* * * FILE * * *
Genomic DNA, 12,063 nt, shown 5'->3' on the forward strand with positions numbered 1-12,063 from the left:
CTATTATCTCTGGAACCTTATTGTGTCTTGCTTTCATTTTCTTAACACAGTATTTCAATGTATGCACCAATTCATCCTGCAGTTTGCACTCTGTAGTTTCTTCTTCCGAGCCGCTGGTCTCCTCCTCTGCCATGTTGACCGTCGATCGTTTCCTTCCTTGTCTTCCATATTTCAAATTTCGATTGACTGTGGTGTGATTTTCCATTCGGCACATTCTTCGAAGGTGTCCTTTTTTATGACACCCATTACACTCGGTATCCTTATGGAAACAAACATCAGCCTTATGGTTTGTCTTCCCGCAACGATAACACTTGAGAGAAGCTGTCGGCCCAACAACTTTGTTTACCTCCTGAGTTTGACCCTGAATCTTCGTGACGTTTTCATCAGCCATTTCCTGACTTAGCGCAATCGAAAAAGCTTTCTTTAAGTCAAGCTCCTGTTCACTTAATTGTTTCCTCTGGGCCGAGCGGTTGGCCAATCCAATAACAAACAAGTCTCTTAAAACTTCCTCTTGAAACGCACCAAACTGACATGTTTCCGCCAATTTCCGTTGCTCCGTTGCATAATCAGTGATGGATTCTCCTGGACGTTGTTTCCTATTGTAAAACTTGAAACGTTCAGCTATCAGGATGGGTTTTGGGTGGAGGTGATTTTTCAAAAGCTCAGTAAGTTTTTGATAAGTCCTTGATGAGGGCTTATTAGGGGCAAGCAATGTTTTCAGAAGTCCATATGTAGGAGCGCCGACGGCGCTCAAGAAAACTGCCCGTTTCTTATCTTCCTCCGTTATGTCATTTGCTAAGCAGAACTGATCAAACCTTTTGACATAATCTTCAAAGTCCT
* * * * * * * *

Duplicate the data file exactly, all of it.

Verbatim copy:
Genomic DNA, 12,063 nt, shown 5'->3' on the forward strand with positions numbered 1-12,063 from the left:
CTATTATCTCTGGAACCTTATTGTGTCTTGCTTTCATTTTCTTAACACAGTATTTCAATGTATGCACCAATTCATCCTGCAGTTTGCACTCTGTAGTTTCTTCTTCCGAGCCGCTGGTCTCCTCCTCTGCCATGTTGACCGTCGATCGTTTCCTTCCTTGTCTTCCATATTTCAAATTTCGATTGACTGTGGTGTGATTTTCCATTCGGCACATTCTTCGAAGGTGTCCTTTTTTATGACACCCATTACACTCGGTATCCTTATGGAAACAAACATCAGCCTTATGGTTTGTCTTCCCGCAACGATAACACTTGAGAGAAGCTGTCGGCCCAACAACTTTGTTTACCTCCTGAGTTTGACCCTGAATCTTCGTGACGTTTTCATCAGCCATTTCCTGACTTAGCGCAATCGAAAAAGCTTTCTTTAAGTCAAGCTCCTGTTCACTTAATTGTTTCCTCTGGGCCGAGCGGTTGGCCAATCCAATAACAAACAAGTCTCTTAAAACTTCCTCTTGAAACGCACCAAACTGACATGTTTCCGCCAATTTCCGTTGCTCCGTTGCATAATCAGTGATGGATTCTCCTGGACGTTGTTTCCTATTGTAAAACTTGAAACGTTCAGCTATCAGGATGGGTTTTGGGTGGAGGTGATTTTTCAAAAGCTCAGTAAGTTTTTGATAAGTCCTTGATGAGGGCTTATTAGGGGCAAGCAATGTTTTCAGAAGTCCATATGTAGGAGCGCCGACGGCGCTCAAGAAAACTGCCCGTTTCTTATCTTCCTCCGTTATGTCATTTGCTAAGCAGAACTGATCAAACCTTTTGACATAATCTTCAAAGTCCT